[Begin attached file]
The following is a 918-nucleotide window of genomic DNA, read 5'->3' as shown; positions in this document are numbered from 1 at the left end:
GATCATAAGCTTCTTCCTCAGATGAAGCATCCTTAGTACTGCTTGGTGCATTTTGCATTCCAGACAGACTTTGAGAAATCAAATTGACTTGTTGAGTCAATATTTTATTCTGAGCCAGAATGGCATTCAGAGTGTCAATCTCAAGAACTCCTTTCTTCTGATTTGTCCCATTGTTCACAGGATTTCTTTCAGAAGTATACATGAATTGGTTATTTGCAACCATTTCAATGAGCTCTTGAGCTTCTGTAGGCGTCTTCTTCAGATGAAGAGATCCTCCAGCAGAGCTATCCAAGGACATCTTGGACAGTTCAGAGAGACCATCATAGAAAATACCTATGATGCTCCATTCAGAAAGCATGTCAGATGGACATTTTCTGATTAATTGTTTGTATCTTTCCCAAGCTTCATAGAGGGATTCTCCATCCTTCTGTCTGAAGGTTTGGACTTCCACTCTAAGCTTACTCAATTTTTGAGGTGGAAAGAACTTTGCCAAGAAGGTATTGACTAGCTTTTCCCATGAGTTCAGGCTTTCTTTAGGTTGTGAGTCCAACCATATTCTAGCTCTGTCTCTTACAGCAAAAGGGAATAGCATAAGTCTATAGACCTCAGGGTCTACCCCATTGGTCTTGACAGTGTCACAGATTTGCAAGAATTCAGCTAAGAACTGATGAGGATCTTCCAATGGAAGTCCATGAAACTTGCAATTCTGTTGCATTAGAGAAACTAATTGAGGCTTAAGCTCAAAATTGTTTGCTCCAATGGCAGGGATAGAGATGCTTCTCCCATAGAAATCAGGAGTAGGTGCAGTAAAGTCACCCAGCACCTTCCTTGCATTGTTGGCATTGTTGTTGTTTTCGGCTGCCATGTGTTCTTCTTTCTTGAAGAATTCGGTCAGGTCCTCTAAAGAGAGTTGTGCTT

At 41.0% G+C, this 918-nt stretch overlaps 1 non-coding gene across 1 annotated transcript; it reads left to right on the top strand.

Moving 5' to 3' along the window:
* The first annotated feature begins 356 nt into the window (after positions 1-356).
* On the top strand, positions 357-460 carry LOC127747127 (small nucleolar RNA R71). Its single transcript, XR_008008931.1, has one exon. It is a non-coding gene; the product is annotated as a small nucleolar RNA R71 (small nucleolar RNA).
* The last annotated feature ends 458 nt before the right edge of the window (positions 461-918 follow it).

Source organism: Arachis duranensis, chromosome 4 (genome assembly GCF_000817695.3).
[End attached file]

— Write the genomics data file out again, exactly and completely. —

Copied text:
The following is a 918-nucleotide window of genomic DNA, read 5'->3' as shown; positions in this document are numbered from 1 at the left end:
GATCATAAGCTTCTTCCTCAGATGAAGCATCCTTAGTACTGCTTGGTGCATTTTGCATTCCAGACAGACTTTGAGAAATCAAATTGACTTGTTGAGTCAATATTTTATTCTGAGCCAGAATGGCATTCAGAGTGTCAATCTCAAGAACTCCTTTCTTCTGATTTGTCCCATTGTTCACAGGATTTCTTTCAGAAGTATACATGAATTGGTTATTTGCAACCATTTCAATGAGCTCTTGAGCTTCTGTAGGCGTCTTCTTCAGATGAAGAGATCCTCCAGCAGAGCTATCCAAGGACATCTTGGACAGTTCAGAGAGACCATCATAGAAAATACCTATGATGCTCCATTCAGAAAGCATGTCAGATGGACATTTTCTGATTAATTGTTTGTATCTTTCCCAAGCTTCATAGAGGGATTCTCCATCCTTCTGTCTGAAGGTTTGGACTTCCACTCTAAGCTTACTCAATTTTTGAGGTGGAAAGAACTTTGCCAAGAAGGTATTGACTAGCTTTTCCCATGAGTTCAGGCTTTCTTTAGGTTGTGAGTCCAACCATATTCTAGCTCTGTCTCTTACAGCAAAAGGGAATAGCATAAGTCTATAGACCTCAGGGTCTACCCCATTGGTCTTGACAGTGTCACAGATTTGCAAGAATTCAGCTAAGAACTGATGAGGATCTTCCAATGGAAGTCCATGAAACTTGCAATTCTGTTGCATTAGAGAAACTAATTGAGGCTTAAGCTCAAAATTGTTTGCTCCAATGGCAGGGATAGAGATGCTTCTCCCATAGAAATCAGGAGTAGGTGCAGTAAAGTCACCCAGCACCTTCCTTGCATTGTTGGCATTGTTGTTGTTTTCGGCTGCCATGTGTTCTTCTTTCTTGAAGAATTCGGTCAGGTCCTCTAAAGAGAGTTGTGCTT

At 41.0% G+C, this 918-nt stretch overlaps 1 non-coding gene across 1 annotated transcript; it reads left to right on the top strand.

Moving 5' to 3' along the window:
* The first annotated feature begins 356 nt into the window (after positions 1-356).
* On the top strand, positions 357-460 carry LOC127747127 (small nucleolar RNA R71). Its single transcript, XR_008008931.1, has one exon. It is a non-coding gene; the product is annotated as a small nucleolar RNA R71 (small nucleolar RNA).
* The last annotated feature ends 458 nt before the right edge of the window (positions 461-918 follow it).

Source organism: Arachis duranensis, chromosome 4 (genome assembly GCF_000817695.3).